The preparation of the present book has grown out of circumstances similar to those which occasioned the writing of the companion volume on The Christian Year: Its Purpose and its History. The author was asked to teach the subject of Church Worship in the Newark Diocesan Training School, and he could find no manual adapted to the needs of his pupils. Of learned treatises there were abundance, and also of elementary books dealing in a very cursory way with the subject. But the learned treatises were dry and unattractive to all but liturgical students, and the others were lacking in fulness and breadth of treatment. The author can only appeal to the judgment of those for whom the book is primarily intended, and of that larger class of general readers to whom the subject may prove of interest, as to whether he has succeeded in his aim or not.
For the benefit of those who may desire to pursue their studies further, or to verify the positions taken in the book, he gives here the following list of helpful works in English:
Barry, Bp., Teacher's Prayer Book; Benton, Catalogue of Prayer Books in the Collection of the Author (Boston, U.S., 1910); Bingham, Antiq., Books X-XV; Blunt, Ann. Prayer Bk.; Bright, Ancient Collects; Brightman, The English Rite; o Burbidge, Liturgies and Offices of the Church; Cardwell,
History of Conferences; Cyril, Saint, Catechetical Lectures, XXII, XXIII (Oxford, 1838); Daniel, The Prayer Book, its History, etc.; Dearmer, Parson's Hand Book; Dowden, Studies in the Prayer Book, and The Workmanship of the Prayer Book; Duchesne, Christian Worship, its Origin and Evolution (trans. of Origines du culte chrétien, London, S. P.C.K. 1912);• Ffoulkes, Prim. Consecration of Euch. Oblation; o Freeman, Prin. Dio. Ser.; Frere, Principles of Religious Ceremonial, and Some Principles of Lit. Reform (see also Procter and Frere); Gasquet and Bishop, Edward VI and the Book of Comm. Pr.; Gummey, The Consecration of the Eucharist; Hammond, Liturgies Eastern and Western; Hart, Book of Comm. Pr. (American); Heurtley, Harmonia Symbolica; Hooker, Ecc. Pol., Book V, chapters xxiii-lxxv; Legg, Cranmer's Liturgical Projects; L'Estrange, Alliance of Divine Offices; o Linklater, True Limits of Ritual in the Church; Luckock, Studies in the Pr. Bk., and The Divine Liturgy; McGarvey, Liturgiae Americanae; Maclean, Early Christian Worship; Maskell, Ancient Liturgy of the Ch. of Eng., and Monumenta Rit. Ecc. Anglicanae; Moberly, Ministerial Priesthood; Neale, Essays on Liturgiology; Neale and Littledale,Commentary on the Psalms (Liturgical, Mystical, and Messianic), and Translations of the Prim. Liturgies; Palmer, Origines Lit.; Prayer Books, First and Second of Edward VI. (Everyman's Lib.);o Prayer Book Commentary (S.P.C.K.); Procter and Frere, New His. Bk. Comm. Pr., 1907; Pullan, His. Bk. Com. Pr.; Scudamore, Notitia Euch.;o Staley, Liturgical Studies; Warren, Lit. Ante-Nicene Church, Lit. of Celtic Church, and The Sarum Missal in English; Wheatly, Rational Illustration of Bk. Comm. Pr.; Wordsworth and Littlehales, The Old Service Books of the English Church (1904).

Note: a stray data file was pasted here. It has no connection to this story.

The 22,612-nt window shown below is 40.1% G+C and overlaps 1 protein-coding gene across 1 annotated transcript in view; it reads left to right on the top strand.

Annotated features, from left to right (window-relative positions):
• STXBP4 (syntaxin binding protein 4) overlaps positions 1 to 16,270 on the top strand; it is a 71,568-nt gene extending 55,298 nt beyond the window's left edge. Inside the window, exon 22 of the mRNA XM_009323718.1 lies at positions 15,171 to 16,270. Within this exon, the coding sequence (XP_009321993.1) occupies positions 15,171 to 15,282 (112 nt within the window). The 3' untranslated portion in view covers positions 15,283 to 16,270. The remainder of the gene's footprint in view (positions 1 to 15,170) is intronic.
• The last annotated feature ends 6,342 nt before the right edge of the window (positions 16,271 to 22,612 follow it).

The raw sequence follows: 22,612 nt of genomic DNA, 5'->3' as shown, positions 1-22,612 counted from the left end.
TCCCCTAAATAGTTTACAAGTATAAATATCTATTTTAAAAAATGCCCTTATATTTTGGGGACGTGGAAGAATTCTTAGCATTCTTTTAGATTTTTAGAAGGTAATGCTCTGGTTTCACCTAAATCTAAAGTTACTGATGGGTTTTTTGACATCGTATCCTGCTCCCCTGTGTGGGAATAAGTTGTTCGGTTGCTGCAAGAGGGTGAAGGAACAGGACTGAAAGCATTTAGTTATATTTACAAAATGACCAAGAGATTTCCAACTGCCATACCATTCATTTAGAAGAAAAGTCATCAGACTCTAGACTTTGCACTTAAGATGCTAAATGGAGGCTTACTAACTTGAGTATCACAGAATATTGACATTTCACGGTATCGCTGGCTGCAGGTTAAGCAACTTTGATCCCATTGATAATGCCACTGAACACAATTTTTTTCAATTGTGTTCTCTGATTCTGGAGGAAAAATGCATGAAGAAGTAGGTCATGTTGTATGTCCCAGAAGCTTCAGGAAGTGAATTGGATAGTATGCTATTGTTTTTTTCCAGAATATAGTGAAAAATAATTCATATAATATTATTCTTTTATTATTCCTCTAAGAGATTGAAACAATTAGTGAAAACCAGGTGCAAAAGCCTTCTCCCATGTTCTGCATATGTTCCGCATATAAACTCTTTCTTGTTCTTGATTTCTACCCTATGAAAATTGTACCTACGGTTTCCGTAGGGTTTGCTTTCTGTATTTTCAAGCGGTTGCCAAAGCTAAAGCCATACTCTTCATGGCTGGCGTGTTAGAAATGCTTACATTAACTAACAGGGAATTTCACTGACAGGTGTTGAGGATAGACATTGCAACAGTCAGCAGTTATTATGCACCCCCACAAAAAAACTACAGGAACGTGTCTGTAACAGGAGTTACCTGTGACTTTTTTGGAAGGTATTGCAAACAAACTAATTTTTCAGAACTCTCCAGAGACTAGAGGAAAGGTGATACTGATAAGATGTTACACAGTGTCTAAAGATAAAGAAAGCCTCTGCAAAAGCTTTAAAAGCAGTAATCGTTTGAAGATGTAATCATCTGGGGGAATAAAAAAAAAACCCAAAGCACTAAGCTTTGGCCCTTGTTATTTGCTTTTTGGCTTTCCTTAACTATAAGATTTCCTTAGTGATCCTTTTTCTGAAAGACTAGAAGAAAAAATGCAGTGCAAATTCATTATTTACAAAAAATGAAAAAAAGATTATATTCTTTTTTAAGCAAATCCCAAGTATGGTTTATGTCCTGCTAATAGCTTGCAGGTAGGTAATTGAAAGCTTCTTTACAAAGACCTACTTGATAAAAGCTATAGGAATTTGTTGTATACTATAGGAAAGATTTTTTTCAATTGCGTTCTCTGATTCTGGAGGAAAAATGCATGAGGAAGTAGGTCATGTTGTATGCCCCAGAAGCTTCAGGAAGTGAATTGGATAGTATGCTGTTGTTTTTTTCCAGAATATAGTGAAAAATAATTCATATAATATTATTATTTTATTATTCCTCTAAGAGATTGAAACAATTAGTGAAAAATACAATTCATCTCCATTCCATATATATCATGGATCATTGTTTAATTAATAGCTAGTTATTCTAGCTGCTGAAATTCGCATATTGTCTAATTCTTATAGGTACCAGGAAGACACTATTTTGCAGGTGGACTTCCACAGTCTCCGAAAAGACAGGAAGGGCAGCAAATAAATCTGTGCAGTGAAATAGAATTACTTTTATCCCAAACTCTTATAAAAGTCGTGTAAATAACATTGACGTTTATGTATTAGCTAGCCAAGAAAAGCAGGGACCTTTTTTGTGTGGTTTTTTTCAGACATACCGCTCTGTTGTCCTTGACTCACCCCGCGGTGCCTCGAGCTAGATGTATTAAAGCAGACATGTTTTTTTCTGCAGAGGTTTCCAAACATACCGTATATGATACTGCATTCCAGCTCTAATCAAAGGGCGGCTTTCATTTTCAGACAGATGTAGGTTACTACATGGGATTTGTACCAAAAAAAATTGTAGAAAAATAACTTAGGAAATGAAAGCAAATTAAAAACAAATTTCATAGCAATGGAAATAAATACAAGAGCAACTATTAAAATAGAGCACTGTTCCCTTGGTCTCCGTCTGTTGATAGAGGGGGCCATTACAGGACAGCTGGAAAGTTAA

1 J. S. B. Monsell, Preface to Our New Vicar.
The author would record his appreciation of helpful suggestions given him by the Right Rev. A. C. A. Hall, D.D., Bishop of Vermont, and of valuable assistance in the article
“Music in the Church” by the Rev. Charles Winfred Douglas, though without committing either of these friends to all that he has written. To Mr. H. H. Wheeler, Member of the American Institute of Architects, he is deeply indebted for his most painstaking work in drawing the ground-plan of a typical church of the early fourth century, based on the descriptions of the Church historian, Eusebius (A.D. 266-340), and other primitive writers.
SUMMIT, N.J., Lent, 1917.